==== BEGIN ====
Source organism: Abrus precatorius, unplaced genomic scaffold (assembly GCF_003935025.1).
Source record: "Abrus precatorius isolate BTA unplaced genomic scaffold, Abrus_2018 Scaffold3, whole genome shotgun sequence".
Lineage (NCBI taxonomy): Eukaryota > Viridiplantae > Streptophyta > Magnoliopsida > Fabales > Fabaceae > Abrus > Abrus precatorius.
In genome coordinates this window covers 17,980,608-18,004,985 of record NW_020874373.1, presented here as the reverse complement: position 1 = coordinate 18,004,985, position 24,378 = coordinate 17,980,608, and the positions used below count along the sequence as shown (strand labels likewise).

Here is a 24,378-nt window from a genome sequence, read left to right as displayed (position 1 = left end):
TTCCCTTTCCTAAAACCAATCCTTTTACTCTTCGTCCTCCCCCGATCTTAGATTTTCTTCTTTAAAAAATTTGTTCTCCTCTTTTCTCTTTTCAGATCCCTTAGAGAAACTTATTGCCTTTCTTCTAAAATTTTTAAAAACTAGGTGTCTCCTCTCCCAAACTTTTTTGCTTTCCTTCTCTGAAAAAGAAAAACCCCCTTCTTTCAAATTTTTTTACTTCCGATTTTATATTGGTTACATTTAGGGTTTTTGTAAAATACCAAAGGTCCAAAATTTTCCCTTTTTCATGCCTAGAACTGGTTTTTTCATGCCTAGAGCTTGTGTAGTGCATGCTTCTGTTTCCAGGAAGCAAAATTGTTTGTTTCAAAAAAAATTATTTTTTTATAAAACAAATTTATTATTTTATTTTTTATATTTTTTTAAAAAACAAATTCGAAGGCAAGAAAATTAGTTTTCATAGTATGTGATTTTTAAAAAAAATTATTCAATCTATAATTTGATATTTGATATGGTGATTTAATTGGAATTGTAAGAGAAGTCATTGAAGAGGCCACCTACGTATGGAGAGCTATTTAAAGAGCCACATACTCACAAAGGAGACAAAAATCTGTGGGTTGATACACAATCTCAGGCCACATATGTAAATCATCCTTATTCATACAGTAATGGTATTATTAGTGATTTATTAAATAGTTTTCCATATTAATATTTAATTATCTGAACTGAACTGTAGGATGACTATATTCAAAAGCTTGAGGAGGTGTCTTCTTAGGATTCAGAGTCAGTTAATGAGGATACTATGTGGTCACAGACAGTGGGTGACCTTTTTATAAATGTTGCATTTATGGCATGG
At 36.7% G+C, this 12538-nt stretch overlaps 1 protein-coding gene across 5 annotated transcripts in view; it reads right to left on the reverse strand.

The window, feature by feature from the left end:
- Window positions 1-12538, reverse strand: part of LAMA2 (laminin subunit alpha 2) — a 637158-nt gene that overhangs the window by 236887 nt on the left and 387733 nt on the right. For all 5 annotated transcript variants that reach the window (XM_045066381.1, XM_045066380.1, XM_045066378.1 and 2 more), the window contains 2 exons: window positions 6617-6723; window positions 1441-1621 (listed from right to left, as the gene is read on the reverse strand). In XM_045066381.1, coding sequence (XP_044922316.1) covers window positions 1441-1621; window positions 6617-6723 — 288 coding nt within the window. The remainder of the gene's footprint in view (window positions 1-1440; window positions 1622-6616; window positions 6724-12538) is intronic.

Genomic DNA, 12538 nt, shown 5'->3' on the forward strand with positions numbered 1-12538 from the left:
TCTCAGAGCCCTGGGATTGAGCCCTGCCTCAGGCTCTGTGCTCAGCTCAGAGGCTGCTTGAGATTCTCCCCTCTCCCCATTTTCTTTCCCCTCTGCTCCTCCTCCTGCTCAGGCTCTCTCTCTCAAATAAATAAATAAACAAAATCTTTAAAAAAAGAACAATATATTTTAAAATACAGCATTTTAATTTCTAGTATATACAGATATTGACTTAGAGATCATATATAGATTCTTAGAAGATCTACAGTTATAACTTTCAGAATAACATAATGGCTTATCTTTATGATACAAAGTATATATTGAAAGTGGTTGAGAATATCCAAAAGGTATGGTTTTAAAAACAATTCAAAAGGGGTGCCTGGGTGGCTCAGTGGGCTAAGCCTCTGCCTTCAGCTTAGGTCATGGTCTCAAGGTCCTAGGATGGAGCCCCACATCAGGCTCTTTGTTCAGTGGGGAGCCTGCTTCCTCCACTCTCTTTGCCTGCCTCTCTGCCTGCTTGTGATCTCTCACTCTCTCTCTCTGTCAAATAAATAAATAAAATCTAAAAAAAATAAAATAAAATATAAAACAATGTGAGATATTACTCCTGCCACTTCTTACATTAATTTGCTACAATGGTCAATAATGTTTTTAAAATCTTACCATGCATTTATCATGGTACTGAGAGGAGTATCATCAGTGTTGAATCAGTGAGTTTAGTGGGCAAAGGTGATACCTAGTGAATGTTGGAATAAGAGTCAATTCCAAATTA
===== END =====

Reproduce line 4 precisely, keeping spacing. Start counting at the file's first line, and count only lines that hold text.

In genome coordinates this window covers 17,980,608-18,004,985 of record NW_020874373.1, presented here as the reverse complement: position 1 = coordinate 18,004,985, position 24,378 = coordinate 17,980,608, and the positions used below count along the sequence as shown (strand labels likewise).